Again, you can have one, you can have the other, you can't have both. Basically, chartering this kind of organization is establishing an official student organization that has to be now, because it's chartered, identified with the institution and reckoned with by the administration in which the college or university says, "We're going to maintain our convictions, but we're going to invite people to argue against us in the classroom, on the campus and now in official university policy." In other words, it comes down to saying, "We're going to maintain our policy, but don't worry, not for long." Other recent news reports concerning Baylor indicate that there are employees who are dissatisfied with the fact that at present Baylor does not extend spousal benefits for its employees to the spouses identified in same sex unions. It's really interesting to note that when you look at the front lines of where this controversy becomes most heated and the stakes get very high, you're looking at the fact that a lot of these institutions bring in an incredible amount of tuition money.
A lot of that is from Christian families paying that tuition money, and also comes down to the fact that these universities participate in title four funding, the massive funding of the federal government through its higher education programs. And those are now very much at risk with the equality act looming before the United States Senate. But it's not just the equality act, even the executive orders handed down by the Biden administration are the background to what the regions recognized as an evolving situation in terms of the federal and local regulations. But pay close attention here, the big issue here right now is not the threat of eventual sustained government coercion. No doubt that's coming, or at least the Biden administration wants to bring it, so do the Democrats in the House, we'll see what happens in the Senate, it's not just that, it's not even just the executive orders.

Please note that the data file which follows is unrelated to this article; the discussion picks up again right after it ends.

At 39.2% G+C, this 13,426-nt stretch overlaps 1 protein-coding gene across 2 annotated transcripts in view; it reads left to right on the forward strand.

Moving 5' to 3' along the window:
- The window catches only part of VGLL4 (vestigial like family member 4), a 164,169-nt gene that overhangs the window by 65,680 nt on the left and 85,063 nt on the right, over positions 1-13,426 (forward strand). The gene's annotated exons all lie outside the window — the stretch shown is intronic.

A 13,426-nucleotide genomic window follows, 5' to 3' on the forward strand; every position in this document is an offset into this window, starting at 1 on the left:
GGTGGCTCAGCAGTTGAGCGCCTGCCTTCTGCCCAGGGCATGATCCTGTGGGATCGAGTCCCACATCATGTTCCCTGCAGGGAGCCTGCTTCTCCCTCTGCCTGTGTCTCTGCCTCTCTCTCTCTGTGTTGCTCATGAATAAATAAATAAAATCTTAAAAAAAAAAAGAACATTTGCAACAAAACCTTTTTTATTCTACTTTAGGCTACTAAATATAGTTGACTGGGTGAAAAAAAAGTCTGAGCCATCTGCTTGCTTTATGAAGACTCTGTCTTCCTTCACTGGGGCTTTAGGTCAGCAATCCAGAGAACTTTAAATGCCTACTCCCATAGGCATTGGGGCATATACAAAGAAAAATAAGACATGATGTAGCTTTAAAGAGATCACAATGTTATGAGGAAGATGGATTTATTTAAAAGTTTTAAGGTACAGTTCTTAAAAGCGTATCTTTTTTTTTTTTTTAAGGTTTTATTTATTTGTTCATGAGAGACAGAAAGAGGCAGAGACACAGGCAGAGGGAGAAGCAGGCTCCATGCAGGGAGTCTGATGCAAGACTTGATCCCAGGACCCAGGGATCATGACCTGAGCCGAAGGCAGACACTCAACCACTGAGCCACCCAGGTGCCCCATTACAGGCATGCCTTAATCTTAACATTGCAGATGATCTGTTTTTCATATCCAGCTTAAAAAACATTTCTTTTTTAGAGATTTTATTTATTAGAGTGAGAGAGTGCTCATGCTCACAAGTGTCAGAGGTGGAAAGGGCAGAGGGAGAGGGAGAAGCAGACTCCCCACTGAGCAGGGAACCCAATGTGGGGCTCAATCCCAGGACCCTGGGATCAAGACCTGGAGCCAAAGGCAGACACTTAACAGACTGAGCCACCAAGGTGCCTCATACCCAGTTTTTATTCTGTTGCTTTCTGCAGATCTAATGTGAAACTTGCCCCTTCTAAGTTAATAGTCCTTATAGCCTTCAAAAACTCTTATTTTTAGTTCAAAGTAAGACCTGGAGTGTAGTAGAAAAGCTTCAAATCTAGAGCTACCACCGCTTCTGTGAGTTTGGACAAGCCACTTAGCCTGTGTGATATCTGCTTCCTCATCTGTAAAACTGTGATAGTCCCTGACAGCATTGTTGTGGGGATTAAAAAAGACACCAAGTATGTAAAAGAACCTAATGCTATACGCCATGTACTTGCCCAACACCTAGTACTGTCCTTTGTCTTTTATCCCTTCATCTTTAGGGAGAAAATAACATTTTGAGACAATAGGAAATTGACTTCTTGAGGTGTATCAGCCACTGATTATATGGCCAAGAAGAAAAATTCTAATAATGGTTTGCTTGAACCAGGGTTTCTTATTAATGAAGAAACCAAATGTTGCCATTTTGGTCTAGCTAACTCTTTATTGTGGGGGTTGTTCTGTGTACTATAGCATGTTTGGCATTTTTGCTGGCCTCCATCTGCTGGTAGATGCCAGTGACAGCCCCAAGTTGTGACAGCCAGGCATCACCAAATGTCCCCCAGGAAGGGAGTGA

It is the focused and very intense cultural pressure that no doubt is being brought on Baylor by many different constituencies, including, you can expect some donors, especially big corporate donors looking for that, well, all the markers of being on the right side of history, being identified with and contributing to a university, a faith-based university by its designation, that holds out even minimally in some sense of a biblical understanding of sexuality and sexual morality. That's not likely to be sustained very long. But it's not just that, it's the pressure coming from students. If a university or college, or for that matter, a Seminary is not abundantly clear about its convictions and the binding nature of those convictions, if it actually begins to recruit students or even to accept students who hold to a contrary view and then allows official recognition of that group, well, you have just sown the seeds for the revolution of your own institution.
But it's not just that. As we bring this story to a conclusion, just to remember those very, very important initials, NCAA, the National Collegiate Athletic Association. And know the pressure the NCAA is bringing on, not just institutions, but States as we have seen, denying some States and localities opportunities, such as post-season tournaments, you're looking at more than that. You're looking at outright pressure for the NCAA to demand the joining of the moral revolution by its member institutions.
Just consider the mainstream media and beyond that, even the larger cultural pressure when it came to Oral Roberts University's men's basketball team making it to the sweet 16 in the National Basketball Tournament this year. But then consider something else. What team won the NCAA men's National Basketball Tournament this year? None other than Baylor university. Baylor can't possibly face the reality that it's team that just won the national championship might not have access to post-season play. No one's denying that Baylor university faces incredible pressure, but what we are seeing is a one step at a time succumbing to that pressure.
And make no mistake, the decision made in recent days by Baylor will be remembered as a crucial turning point. There's probably no turning back now.
Biden Administration Hosts Meetings with Secular and Atheist Groups: The Biden Administration Sends a Secular Signal
But next, as we're thinking about big changes in our culture, we need to recognize that a signal event took place in recent days, and that was the fact that the Biden administration held official meetings with atheist and secular organizations. Now what's interesting there is not just that the meetings took place, but that they took place under the sponsorship of the white house office of faith-based and neighborhood partnerships. The interesting thing here is that the Biden administration has indicated indeed, according to these organizations, basically promised that the faithless will qualify on the same basis as those who hold to a religious faith when it comes to faith-based partnerships.